Maple: A Natural Fit for Natural Convection - User Case Studies - Maplesoft
﻿

# User Case Study: Maple: A Natural Fit for Natural Convection

At Gonzaga University, Professor Abdul Aziz teaches undergraduate mechanical engineering students about heat transfer, the study of how systems behave under the influence of heating or cooling. His students use the extensive symbolic capabilities in Maple™ to explore the principles and equations that govern natural convection without getting bogged down in complicated numerical methods.

Natural convection happens when a temperature difference causes a fluid, such as air or water, to circulate. Professor Aziz’s students learn about natural convection caused by a vertically aligned hot plate. The heat from the plate causes the surrounding air to circulate, as illustrated in Figure 1, and the students learn that the fluid motion of air, as a result of the temperature difference, can be described with two nonlinear partial differential equations. To simplify these equations into nonlinear ordinary differential equations, they use a method called “similarity solutions.” Traditionally, the results of the equations must be computed numerically since the underlying equations are nonlinear, which means that the students will know what happens, but miss out on understanding why it happens. The students get mired in generating numerical results that have little connection in their minds to the governing equations they learn in class.

 Figure 1. A vertical hot plate causes the air on the right to circulate, called natural convection

To address this problem, Professor Aziz turned to Maple. The powerful symbolic computational capabilities of Maple allow his students to directly manipulate the governing ordinary differential equations of natural convection. Instead of focusing on numerical calculations, they have a chance to understand all the steps involved in solving the natural convection equations. According to Professor Aziz, by using Maple, “...it is now possible to teach the students the skills necessary to solve not only the boundary layer flows but also new and challenging problems in other areas of heat transfer.” The students are also required to do their homework assignments in Maple, which has the double benefit of raising the bar on the types of problems that can be assigned and making the job of marking faster and easier.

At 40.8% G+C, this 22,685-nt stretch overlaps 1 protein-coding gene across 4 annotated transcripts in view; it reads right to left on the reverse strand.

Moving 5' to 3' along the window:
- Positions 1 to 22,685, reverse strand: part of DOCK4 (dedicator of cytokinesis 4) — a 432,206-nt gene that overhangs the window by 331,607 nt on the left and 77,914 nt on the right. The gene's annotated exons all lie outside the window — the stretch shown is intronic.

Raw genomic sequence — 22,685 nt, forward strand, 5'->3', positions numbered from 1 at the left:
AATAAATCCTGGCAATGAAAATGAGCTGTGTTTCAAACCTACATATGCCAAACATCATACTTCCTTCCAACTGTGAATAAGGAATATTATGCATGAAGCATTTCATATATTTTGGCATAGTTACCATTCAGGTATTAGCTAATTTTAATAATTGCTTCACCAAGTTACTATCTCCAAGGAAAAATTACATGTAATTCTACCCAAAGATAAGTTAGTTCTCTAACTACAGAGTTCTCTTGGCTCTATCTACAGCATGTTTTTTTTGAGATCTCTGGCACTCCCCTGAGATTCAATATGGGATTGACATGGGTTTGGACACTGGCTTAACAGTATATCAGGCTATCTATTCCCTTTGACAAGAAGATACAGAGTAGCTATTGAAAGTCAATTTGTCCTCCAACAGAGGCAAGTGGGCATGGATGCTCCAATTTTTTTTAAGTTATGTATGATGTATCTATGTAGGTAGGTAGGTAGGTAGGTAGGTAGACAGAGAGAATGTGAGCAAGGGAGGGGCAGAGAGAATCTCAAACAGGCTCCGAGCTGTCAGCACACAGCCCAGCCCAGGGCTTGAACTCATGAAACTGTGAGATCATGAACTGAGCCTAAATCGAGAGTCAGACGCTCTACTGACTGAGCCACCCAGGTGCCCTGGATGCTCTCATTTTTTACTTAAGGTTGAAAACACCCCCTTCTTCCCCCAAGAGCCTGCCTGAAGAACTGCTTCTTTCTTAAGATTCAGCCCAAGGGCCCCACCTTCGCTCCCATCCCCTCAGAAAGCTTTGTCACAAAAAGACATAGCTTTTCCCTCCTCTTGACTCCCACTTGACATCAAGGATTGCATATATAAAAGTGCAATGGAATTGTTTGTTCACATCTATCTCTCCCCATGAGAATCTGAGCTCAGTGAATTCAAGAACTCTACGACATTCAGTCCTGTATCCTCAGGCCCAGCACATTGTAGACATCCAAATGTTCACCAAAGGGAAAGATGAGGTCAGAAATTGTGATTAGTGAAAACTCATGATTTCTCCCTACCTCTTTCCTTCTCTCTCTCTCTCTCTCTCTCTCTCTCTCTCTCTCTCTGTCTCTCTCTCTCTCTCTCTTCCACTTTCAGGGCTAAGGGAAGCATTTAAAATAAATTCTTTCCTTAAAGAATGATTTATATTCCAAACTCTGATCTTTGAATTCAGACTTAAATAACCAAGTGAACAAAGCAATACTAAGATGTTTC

Figure 2. Dimensionless velocity profiles in natural convection boundary layers over an isothermal vertical plate at different Prandtl numbers

Maple’s ODE solvers allow the students to manipulate and simplify the governing equations, and then produce numerical results only as the final step. The built-in numerical solvers use the popular RKF45 method to produce numerical solutions to the system of equations. Since these details are mostly hidden from the user, there is no need to waste time worrying about numerical issues such as convergence and accuracy since Maple takes care of the particulars. The students can generate results for varying input parameters all using the same set of underlying equations, without the need to reconfigure the solver. Some of these results are shown in Figure 2.

Thanks to the knowledge and understanding that Maple provides in his introductory course, many students choose to continue on and take Professor Aziz’s advanced heat transfer course where they solve problems in conduction, convection, and radiation. They are able to use Maple to explore cutting-edge topics in heat transfer research. They each take on a project in such modern and diverse research areas as extended surface heat transfer, entropy generation in convection processes, convective transport in microelectromechanical systems (MEMS), similarity solutions of laminar boundary layer flows, insulation profiles for optimum heat transfer, nonlinear heat conduction, and the design and analysis of finite size radiation heat shields. Without the symbolic capabilities of Maple, it is unlikely that these advanced topics would be within the reach of undergraduate students. Now, however, Maple has taken their learning from the textbook into the real world.